Columbian white-tailed deer

Columbian White-tailed Deer
Columbian white-tailed deer
Conservation status
Scientific classification
Kingdom: Animalia
Phylum: Chordata
Class: Mammalia
Order: Artiodactyla
Family: Cervidae
Genus: Odocoileus
Species: O. virginianus
Subspecies: O. v. leucurus
Trinomial name
Odocoileus virginianus leucurus
Douglas, 1829

The Columbian White-tailed Deer (Odocoileus virginianus leucurus) is one of the three subspecies of white-tailed deer in North America. It is a member of the Cervidae (deer) family, which includes mule deer, elk, moose, caribou, and the black-tailed deer that lives nearby.


Habitat and description

The Columbian White-tailed Deer is named after the Columbia River in Oregon and Washington where it congregates. Columbian White-tailed Deer are found along the lower Columbia River, on a series of islands in Clatsop and Columbia counties in Oregon, and Wahkiakum County in Washington.[1] Other populations are found in the valley floors of the Umpqua River basin.

This White-tailed Deer usually lives in and around riparian areas. It can also be found in brushy woodlots that contain cottonwood, willow, alder, spruce and dogwood trees.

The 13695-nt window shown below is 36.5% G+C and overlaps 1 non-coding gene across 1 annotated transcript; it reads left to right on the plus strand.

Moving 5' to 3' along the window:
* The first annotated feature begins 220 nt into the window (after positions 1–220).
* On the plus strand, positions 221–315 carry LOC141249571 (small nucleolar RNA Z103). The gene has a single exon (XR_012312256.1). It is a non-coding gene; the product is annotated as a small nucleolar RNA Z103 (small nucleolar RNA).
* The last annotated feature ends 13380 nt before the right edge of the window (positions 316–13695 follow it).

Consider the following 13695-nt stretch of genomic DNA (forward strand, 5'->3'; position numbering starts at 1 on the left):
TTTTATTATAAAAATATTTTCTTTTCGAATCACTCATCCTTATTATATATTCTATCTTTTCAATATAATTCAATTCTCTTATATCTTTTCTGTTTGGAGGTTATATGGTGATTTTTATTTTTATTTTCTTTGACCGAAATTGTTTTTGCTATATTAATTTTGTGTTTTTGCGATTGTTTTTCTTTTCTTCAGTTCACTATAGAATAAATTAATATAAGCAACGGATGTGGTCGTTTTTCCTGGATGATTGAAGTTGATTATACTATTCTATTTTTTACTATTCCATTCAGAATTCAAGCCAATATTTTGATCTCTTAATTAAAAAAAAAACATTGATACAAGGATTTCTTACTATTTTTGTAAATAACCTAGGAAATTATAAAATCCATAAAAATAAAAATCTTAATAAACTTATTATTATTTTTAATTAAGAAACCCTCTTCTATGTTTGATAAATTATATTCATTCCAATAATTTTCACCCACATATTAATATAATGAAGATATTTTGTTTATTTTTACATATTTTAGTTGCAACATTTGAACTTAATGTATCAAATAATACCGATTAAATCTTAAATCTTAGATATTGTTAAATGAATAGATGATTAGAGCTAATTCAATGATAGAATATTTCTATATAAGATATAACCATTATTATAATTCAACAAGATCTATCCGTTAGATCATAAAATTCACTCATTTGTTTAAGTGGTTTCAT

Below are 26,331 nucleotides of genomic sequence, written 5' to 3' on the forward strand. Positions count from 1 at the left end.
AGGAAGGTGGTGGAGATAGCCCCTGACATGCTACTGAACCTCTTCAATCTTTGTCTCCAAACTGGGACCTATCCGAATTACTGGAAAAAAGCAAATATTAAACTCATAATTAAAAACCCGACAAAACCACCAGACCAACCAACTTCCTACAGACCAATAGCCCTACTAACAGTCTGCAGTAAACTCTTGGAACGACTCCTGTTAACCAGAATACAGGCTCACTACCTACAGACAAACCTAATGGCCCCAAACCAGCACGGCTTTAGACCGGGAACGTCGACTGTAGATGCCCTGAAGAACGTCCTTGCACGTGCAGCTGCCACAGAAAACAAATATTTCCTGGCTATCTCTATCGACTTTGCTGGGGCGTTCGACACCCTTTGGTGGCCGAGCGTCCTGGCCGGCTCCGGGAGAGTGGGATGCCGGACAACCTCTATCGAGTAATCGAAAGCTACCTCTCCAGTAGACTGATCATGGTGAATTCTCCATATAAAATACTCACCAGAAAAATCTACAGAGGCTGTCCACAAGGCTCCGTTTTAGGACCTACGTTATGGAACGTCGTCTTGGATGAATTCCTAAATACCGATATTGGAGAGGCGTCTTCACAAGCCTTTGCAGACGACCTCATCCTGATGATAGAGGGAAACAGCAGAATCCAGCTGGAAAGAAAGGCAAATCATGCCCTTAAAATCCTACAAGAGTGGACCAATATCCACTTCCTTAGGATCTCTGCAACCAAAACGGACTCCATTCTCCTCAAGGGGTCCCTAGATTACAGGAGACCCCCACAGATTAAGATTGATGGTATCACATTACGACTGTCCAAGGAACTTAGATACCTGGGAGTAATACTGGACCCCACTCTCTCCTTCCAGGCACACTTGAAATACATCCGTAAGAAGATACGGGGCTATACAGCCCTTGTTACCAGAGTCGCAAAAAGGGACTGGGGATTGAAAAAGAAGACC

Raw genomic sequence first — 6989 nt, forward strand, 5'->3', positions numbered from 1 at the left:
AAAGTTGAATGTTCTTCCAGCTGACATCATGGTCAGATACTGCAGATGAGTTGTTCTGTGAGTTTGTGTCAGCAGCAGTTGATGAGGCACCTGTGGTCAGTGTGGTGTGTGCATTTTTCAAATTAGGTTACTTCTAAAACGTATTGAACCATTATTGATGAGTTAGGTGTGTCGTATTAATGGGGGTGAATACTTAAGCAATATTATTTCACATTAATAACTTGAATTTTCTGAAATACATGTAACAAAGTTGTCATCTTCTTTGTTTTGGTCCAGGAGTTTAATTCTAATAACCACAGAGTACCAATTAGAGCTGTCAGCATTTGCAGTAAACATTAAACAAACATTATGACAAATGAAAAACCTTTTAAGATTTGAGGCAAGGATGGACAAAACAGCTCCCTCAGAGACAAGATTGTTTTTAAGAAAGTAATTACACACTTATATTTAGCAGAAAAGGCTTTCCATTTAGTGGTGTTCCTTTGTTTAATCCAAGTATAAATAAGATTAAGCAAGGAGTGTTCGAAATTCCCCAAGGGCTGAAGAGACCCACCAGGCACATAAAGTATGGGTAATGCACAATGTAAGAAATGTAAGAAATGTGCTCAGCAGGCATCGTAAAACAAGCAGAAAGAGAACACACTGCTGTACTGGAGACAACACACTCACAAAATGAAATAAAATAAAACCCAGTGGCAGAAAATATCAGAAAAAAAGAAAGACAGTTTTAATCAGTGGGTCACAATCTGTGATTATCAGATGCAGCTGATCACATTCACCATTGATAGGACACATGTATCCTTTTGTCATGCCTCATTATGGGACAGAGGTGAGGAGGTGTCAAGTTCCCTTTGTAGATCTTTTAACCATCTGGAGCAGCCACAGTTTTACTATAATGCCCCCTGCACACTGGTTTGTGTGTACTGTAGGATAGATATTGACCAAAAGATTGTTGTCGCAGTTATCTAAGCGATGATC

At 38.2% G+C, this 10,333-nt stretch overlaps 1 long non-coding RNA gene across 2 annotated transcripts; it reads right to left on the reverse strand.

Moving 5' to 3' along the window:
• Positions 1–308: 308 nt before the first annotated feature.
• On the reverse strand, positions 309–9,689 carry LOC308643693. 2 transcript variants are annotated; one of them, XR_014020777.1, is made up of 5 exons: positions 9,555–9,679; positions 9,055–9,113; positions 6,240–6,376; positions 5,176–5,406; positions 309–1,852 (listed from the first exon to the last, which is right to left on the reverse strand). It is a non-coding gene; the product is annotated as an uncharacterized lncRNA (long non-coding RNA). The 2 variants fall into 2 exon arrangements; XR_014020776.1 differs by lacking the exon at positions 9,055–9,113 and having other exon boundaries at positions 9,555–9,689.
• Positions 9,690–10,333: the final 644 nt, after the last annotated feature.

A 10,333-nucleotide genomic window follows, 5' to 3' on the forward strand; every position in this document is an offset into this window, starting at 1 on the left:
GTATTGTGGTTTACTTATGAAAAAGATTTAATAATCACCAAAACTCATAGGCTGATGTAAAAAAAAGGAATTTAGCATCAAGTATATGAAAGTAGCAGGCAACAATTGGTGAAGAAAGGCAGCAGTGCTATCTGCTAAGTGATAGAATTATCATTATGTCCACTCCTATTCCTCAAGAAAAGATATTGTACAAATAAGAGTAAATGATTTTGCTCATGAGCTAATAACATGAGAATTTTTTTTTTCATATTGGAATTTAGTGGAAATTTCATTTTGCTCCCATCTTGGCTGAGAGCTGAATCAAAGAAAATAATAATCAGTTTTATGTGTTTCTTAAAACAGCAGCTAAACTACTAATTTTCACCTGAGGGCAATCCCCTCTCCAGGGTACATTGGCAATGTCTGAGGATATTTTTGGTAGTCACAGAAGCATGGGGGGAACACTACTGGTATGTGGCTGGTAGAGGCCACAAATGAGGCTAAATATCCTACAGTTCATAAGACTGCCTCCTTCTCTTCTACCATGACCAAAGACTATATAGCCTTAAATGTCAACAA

Unlike other white-tailed deer subspecies, which may breed at six months of age, female Columbian White-tailed Deer first breed at about 18 months; they commonly have a single fawn. Male deer, or bucks, are also capable of breeding at 18 months of age.

Conservation status

The Columbian White-tailed Deer was federally listed as an endangered species in Washington and Oregon in 1967. Upon the creation of the Endangered Species Act, in 1978 the deer was federally recognized as being endangered. On July 24, 2003, after decades of trying to save the Columbian White-tailed Deer, the Douglas County, Oregon population of deer was removed from the Endangered Species Act. Efforts were carried out by the Oregon Department of Fish and Wildlife Service, and the Bureau of Land Management. Population numbers ranged from about 2,500 in the early 1980s to more than 6,000 today. It should be noted though that the deer in one region have been removed from the Act, whereas the Columbian White-tailed Deer overall still remains on the Endangered Species Act. For more than two decades, the Columbian Whitetail has been off limits to hunting, but in 2005 tags were made available, and now there is the opportunity to hunt them at the Umpqua River.

The Julia Butler Hansen refuge, located in Cathlamet, Washington offers critical habitat protection for the Columbian White-tailed Deer. Currently, about 300 Columbian white-tailed deer are protected on the refuge.

See also


External links

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